Ruth McDonnell has avoided a maudlin sugar coated pitfall while exploring the loss of old cinema houses and the passing era of popular entertainment by paring down their representation to abstract elemental forms. This reduction does not eliminate the emotional attachment to this period but intensifies its poignancy. The facade of the Metropole cinema is whittled down to a basic rectangle form with a tentative triangle on top. This form in yellow ochre is held resolutely fringed by grey in the centre of a small wooden panel. Under-painting of red separates yellow and grey like a deterrent that delineates the paint surface. Descriptive reality competes with the formal abstract language of paint and this dual character concentrates the image with additional painterly tension within the cradled space of a rectangular panel. In the Stella Terenure a wider range of colour holds the image playfully, centre stage. Greens and pinks combine with shades of blue formulating a rich painterly surface. The building seems to emanate from a memory of a bright summer’s afternoon where happiness and time crystallised momentarily, sleepwalking past the rudeness of reality. Such moments become embedded in the human psyche where the inaudible search for happiness is measured.

The etching “Heres looking at you” recalls the famous line delivered by Humphrey Bogart in the 1942 film Casablanca. The memorable words were said by Rick to Ilsa as she boarded a plane to leave Casablanca and these few words embedded their love story forever into celluloid and popular culture. The etching reveals a green curtain descending at the end of the film and a glimmer of the   silver screen still remains caught on the retina of a spellbound audience. The etching is a fluid rendition of a falling curtain. This is achieved by technique in printmaking called spit biting. Acid is applied to a copper plate with a brush, allowing a more painterly image adhere to the copper plate.

A similar technique is used in Once upon a time where a liquid red flows and spills beyond the linear structure of a recently vacated cinema seat. As if the thermal residue of emotional engagement with a film still remains long after a patron has left the cinema.

Various drawings tracing the contour of cinema roof tops silhouetted against the skyline explore the formal qualities of the art deco structures inherent in these buildings. The modulated forms haunt the suffocating night sky like echoes of past glories which are forgotten. They seem at times like snapshots of forlorn tombstones unvisited in a graveyard.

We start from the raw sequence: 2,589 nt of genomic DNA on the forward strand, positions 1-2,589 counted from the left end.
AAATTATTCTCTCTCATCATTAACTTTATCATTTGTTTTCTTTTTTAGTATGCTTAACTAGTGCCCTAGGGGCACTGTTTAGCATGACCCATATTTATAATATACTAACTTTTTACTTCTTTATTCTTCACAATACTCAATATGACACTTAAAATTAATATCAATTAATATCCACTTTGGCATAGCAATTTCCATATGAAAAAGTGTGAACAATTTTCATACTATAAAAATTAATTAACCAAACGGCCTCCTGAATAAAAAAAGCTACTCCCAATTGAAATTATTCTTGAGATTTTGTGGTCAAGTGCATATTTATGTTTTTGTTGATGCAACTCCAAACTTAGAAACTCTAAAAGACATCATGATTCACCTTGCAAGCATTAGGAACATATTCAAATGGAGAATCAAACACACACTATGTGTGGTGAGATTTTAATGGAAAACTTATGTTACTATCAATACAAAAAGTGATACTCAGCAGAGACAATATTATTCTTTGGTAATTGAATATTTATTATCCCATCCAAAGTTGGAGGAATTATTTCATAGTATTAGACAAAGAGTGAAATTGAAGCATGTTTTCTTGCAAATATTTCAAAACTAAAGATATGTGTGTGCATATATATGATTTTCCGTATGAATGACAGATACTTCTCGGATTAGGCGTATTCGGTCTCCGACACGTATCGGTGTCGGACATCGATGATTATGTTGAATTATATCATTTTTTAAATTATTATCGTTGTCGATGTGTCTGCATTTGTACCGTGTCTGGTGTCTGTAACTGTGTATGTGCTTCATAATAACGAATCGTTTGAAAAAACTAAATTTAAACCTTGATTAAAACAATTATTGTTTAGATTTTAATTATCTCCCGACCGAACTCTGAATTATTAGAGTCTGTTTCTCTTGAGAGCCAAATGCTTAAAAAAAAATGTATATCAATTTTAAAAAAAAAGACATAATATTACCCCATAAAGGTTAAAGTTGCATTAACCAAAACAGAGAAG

Another pervasive theme in these drawings is the circular spotlight shining on the cinema curtains. Dark vertiginous lines made with charcoal race vertically downwards over the paper, stopping sharply short of a white circle which emerges light filled from the blank page. It is a rudimentary exercise but these spare actions release understated abstract patterns that have a realistic interpretation. Chalk and gesso drawings create with simple gestures, vestigial images bordering the hinterland which exists between abstraction and realism. The edges of a white rectangle emerge from three broad strokes of black gesso while the papers clean margin contains the shape. Horizontal black conte marks stride across the lower part of the drawing. In the formal abstract language of modern art a rectangle and horizontal lines can stand aloof without further investigation but equally the same image is read as the silver screen in a cinema with rows of seats. The shifting ground of both viewpoints intensifies the rendered image and adds vitality to these works.


Read more about Ruth's show ... here ...

Desmond Kenny is an artist based in Hartstown, Dublin 15. He is a self taught painter, since he began making art in 1986 he has since exhibited widely in Ireland and abroad, solo shows include Draíocht in 2001, The Lab in 2006 and Pallas Contemporary Projects in 2008. His work is included in many collections including the Office of Public Works, SIPTU, and Fingal County Council. Kenny's practice also incorporates print making and he has been a member of Graphic Studio Dublin since 2004.

Leave a comment / 0 Comments

By Draíocht. Tags: Visual Arts, Desmond Kenny, Ruth McDonnell,

‹ First  < 2 3 4 5 6 >  Last ›